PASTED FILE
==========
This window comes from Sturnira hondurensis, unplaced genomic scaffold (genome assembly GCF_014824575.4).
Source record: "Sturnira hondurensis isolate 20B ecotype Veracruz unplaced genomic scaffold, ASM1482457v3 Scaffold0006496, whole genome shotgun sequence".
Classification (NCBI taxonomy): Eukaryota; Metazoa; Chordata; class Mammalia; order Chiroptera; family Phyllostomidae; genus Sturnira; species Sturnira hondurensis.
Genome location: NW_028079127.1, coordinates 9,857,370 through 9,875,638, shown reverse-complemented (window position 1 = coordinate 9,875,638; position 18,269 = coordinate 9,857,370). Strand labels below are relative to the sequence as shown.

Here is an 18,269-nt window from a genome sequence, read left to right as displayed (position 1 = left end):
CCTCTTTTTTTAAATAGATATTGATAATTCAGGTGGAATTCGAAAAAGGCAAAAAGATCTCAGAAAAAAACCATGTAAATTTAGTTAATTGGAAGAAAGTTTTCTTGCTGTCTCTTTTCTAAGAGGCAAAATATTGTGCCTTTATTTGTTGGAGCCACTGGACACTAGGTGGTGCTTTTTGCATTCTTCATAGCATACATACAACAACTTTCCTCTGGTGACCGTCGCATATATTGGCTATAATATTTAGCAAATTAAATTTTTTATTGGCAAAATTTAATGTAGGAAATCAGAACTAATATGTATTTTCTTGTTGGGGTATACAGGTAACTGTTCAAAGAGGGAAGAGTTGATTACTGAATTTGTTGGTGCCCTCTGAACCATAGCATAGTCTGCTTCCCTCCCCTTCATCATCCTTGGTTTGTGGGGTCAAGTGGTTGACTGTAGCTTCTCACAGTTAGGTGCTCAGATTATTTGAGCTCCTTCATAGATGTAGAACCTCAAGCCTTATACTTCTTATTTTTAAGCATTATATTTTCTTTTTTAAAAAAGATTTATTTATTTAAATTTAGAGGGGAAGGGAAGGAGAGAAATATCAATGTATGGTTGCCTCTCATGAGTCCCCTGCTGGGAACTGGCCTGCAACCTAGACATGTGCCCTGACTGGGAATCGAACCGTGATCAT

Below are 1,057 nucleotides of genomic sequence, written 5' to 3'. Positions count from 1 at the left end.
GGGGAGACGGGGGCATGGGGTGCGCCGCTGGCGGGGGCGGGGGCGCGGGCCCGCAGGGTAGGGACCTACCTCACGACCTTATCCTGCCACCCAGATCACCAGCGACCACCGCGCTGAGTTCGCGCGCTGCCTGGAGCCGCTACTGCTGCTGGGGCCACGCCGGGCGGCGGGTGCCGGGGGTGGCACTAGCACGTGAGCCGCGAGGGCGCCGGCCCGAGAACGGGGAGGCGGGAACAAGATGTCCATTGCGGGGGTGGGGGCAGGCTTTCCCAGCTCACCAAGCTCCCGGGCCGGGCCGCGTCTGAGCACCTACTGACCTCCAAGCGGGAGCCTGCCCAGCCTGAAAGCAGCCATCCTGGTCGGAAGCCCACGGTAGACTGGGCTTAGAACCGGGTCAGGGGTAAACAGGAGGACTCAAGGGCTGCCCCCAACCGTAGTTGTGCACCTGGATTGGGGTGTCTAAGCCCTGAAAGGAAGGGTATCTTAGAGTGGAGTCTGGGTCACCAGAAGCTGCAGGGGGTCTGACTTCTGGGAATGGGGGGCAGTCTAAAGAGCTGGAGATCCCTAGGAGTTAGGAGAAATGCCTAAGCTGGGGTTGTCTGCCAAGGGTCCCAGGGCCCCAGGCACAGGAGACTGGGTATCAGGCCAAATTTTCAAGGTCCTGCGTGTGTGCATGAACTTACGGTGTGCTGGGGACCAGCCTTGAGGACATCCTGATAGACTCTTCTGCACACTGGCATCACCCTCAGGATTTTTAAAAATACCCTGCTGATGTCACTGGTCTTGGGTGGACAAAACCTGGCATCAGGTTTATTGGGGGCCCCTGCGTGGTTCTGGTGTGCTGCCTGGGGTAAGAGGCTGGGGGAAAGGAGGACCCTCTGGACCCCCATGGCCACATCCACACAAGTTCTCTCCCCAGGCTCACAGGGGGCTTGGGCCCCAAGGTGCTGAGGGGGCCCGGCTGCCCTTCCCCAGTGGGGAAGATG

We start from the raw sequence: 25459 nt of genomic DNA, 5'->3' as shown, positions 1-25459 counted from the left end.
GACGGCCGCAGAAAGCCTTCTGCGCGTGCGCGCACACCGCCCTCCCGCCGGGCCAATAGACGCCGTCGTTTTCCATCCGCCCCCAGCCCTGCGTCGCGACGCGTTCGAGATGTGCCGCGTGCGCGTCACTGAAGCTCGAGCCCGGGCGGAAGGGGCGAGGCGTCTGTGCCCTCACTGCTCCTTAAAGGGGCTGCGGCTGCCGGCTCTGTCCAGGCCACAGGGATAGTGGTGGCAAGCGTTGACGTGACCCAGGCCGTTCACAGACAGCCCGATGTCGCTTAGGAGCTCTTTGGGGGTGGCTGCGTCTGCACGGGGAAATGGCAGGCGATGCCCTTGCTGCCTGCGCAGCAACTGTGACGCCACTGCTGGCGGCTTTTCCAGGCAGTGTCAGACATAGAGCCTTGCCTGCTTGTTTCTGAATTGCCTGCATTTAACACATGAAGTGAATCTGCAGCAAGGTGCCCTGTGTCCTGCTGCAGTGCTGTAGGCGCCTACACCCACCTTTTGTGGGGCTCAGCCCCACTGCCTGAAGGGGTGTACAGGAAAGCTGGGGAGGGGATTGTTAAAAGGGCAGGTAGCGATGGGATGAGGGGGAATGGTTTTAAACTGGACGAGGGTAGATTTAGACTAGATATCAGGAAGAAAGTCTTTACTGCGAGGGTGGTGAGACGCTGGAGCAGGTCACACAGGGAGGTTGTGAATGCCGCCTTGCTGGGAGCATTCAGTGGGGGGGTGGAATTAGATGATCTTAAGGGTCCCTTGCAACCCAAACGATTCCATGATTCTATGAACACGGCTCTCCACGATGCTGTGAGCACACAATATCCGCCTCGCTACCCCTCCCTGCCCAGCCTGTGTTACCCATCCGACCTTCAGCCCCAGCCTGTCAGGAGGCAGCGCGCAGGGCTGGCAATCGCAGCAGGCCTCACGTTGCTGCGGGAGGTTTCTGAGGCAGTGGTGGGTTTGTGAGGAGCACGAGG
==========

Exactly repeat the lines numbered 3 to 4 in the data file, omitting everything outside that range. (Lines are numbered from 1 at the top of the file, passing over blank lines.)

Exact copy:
Classification (NCBI taxonomy): Eukaryota; Metazoa; Chordata; class Mammalia; order Chiroptera; family Phyllostomidae; genus Sturnira; species Sturnira hondurensis.
Genome location: NW_028079127.1, coordinates 9,857,370 through 9,875,638, shown reverse-complemented (window position 1 = coordinate 9,875,638; position 18,269 = coordinate 9,857,370). Strand labels below are relative to the sequence as shown.